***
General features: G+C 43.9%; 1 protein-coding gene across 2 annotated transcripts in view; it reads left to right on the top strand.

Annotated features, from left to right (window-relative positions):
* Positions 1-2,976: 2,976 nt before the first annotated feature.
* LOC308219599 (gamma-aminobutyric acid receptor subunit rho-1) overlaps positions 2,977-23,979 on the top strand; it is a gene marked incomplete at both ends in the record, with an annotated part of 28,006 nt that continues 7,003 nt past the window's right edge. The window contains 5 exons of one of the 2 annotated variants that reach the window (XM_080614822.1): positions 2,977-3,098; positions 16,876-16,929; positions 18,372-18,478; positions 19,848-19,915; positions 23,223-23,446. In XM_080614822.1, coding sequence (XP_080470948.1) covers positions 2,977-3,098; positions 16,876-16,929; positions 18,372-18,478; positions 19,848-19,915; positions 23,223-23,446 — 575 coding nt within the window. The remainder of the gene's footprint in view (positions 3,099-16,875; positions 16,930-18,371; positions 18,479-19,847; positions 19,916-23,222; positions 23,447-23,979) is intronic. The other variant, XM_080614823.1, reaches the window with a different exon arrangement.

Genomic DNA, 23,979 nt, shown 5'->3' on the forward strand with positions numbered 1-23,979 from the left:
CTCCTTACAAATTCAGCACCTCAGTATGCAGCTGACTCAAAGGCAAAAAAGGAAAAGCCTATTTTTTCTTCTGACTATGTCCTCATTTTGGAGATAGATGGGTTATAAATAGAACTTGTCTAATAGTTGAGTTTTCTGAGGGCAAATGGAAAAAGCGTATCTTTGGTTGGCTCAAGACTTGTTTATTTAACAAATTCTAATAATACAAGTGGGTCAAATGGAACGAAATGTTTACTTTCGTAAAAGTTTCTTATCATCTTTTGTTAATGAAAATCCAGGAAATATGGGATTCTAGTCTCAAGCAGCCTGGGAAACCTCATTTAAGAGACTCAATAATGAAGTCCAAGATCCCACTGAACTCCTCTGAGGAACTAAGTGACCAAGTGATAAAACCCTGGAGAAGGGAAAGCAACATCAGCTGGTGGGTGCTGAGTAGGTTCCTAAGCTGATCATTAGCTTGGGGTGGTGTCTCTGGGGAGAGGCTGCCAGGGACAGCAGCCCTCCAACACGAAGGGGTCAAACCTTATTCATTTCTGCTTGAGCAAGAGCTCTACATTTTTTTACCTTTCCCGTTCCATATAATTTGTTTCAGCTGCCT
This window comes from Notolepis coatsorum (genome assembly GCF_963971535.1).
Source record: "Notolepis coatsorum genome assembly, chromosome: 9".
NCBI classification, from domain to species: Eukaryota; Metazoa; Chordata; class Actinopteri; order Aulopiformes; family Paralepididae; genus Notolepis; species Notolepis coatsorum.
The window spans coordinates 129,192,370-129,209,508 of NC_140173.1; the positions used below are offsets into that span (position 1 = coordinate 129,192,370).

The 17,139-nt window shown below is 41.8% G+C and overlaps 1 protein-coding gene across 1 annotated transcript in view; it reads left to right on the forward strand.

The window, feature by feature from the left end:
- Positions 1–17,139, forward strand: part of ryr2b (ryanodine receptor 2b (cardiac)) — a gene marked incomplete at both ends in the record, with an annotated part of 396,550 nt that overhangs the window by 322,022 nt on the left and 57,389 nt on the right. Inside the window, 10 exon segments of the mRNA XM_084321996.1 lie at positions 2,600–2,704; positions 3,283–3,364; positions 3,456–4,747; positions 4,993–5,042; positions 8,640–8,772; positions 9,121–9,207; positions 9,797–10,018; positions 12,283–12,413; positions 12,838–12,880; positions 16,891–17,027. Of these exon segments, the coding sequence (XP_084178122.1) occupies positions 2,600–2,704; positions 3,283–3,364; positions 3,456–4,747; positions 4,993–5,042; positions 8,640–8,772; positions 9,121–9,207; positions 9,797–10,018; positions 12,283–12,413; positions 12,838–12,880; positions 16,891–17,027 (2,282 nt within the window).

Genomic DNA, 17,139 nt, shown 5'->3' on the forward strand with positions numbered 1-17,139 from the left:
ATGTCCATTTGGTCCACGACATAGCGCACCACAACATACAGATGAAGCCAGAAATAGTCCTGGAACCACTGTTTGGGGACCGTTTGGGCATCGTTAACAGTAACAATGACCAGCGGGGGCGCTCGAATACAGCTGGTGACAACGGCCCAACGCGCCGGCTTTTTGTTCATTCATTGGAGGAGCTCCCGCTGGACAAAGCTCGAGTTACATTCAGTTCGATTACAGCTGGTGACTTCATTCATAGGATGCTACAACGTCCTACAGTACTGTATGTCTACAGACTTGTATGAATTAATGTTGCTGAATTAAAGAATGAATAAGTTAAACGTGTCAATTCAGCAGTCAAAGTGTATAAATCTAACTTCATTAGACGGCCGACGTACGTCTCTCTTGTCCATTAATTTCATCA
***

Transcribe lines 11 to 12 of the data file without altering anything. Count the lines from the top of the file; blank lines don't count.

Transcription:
The 17,139-nt window shown below is 41.8% G+C and overlaps 1 protein-coding gene across 1 annotated transcript in view; it reads left to right on the forward strand.

The window, feature by feature from the left end: